This is quite a heavy burden to be laying on a quirky film that's frequently laugh out loud funny, and stomach-turning violent in parts. But McDonagh continues to be a fresh voice with an odd perspective that manages to entertain while making one think, simultaneously. Quite unique, that.

Tuesday, November 28, 2017

Coco (2017)

Building Bridges (and Not Walls)
"I-Yi-yi, Muchacho, I Asked for a Shoe-Shine, Not Your Life-Story!!"

Miguel Rivera (voiced by Anthony Gonzalez) aspires to something more; he is trapped in "the only family in Mexico that hates music." How could such a thing happen, especially to him? Music, to him, is in his soul and in his heritage.

And that's the issue. In the distant past—last century—there was a family scandal: His great-great-grandfather left the family to selfishly pursue a career in music and was never heard from again, leaving his wife Imelda and their daughter Coco to fend for themselves. They did so by making shoes and now the entire Rivera family—many generations—is wrapped up in the family business. As Grandmother Abuelita (Renee Victor) says: "Music tore our family apart, but shoes brought us together."

Until now. Miguel wants to tear that tradition apart, resisting the cobbler lifestyle of his family. He takes inspiration from the charismatic hero of his town Santa Cecilio, Ernesto de la Cruz (Benjamin Bratt), a singing matinee idol, who died—tragically (but not unamusingly)—in 1942. His legacy—and his mausoleum—is a vital part of Santa Cecilio and for a boy with music in his soul, Miguel can't help but be influenced by the crooner who touched so many hearts and whose inspirational message is "Seize Your Moment."

But, Miguel must bide his time. He spends what time he can in his home away from home (known only to the street dog he's befriended, Dante), paying homage to de la Cruz by endlessly watching the old VHS tape of his old movies and playing along on a guitar that he has decorated like his idol's, examining his every move and learning to play the guitar just like his hero. His collection is like a shrine, not unlike the ofrenda in the Rivera house paying tribute to their ancestors (in preparation for the Dia de los Muertos—The Day of the Dead). Like most altars, it is where sacrifices must be made.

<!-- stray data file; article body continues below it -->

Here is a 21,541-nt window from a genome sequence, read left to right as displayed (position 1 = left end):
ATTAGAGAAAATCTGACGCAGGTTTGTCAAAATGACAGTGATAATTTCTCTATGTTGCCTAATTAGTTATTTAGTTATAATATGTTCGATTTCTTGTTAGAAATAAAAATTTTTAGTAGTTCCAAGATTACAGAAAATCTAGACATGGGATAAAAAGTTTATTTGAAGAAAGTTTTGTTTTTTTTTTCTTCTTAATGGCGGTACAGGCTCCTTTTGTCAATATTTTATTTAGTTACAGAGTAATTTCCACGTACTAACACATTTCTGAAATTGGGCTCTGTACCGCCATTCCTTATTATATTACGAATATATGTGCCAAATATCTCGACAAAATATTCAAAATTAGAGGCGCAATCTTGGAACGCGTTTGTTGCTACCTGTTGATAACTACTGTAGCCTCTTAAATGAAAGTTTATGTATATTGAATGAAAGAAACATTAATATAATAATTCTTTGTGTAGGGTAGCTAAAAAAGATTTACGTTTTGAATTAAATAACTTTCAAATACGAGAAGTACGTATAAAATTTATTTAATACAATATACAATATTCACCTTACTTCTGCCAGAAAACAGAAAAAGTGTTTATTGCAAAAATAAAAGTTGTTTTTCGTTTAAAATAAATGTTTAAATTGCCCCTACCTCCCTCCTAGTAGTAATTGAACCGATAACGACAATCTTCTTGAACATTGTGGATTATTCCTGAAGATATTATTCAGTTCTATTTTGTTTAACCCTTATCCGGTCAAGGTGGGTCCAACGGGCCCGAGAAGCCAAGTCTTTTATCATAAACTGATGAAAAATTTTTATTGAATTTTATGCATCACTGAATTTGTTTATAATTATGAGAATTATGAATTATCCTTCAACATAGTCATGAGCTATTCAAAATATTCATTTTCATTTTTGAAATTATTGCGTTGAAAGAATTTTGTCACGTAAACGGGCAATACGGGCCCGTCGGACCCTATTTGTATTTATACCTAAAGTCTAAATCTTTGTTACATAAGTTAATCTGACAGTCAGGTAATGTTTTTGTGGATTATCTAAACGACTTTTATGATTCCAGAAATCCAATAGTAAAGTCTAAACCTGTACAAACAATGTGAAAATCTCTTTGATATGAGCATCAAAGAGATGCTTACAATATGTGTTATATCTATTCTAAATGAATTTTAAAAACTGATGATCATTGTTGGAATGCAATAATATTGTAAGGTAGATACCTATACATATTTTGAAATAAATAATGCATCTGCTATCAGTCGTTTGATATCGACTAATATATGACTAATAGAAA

Music is Miguel's little secret from his family. He may protest his aspirations to them (especially to grandmama Ebuelita), but he will catch hell for even broaching the subject, much as he tries to explain. She loves her grandson, sure, but she also loves her ancient mother Coco, whose father left the family so many years ago, and the past slights cannot be softened by a newcomer like Miguel, who has not endured the pain over the years, and can be said to have not endured at all. Music sends her into a shoe-throwing rage, and as the holiday approaches and Miguel announces his intention to enter a talent contest, she will have none of it, smashing the guitar that he would use to prove his abilities.
For Miguel, that is too much, and he runs away from his family, spending the night at the one place where he can feel close to his dreams—the mausoleum of Ernesto de la Cruz. He breaks in, and knowing that his idol would understand, he takes the guitar hanging inside—Ernesto de la Cruz's guitar—his only chance to maybe win the talent competition (the rules state that he must have his own instrument). Technicalities aside, Miguel has no qualms about taking the instrument because he knows something no one else—save great-grandmother Coco—would know: that Coco's father, his great-great-grandfather is actually Enesto de la Cruz. After all, it's all in the family.

An issue with the Rivera's ofrenda has shown him the old family portrait—the father's face torn away from it—but the guitar, the guitar the missing father is holding in the picture, is the same as the guitar of Ernesto de la Cruz. Young Miguel can come to only one conclusion: Ernesto de la Cruz must be his missing great-great-grandfather. With such knowledge, how can Miguel do anything but try and fulfill his destiny, seize his moment, because music is not only in his soul, it is in his blood.

Miguel is just a child. He does not know much and has very little perspective beyond himself, what he sees and what he feels. His knowledge is very limited—he's just a kid, after all. He doesn't even know what he does not know. But, he is about to get a big education and it will impact his world, his family, but more importantly, his knowledge of it...and its worth.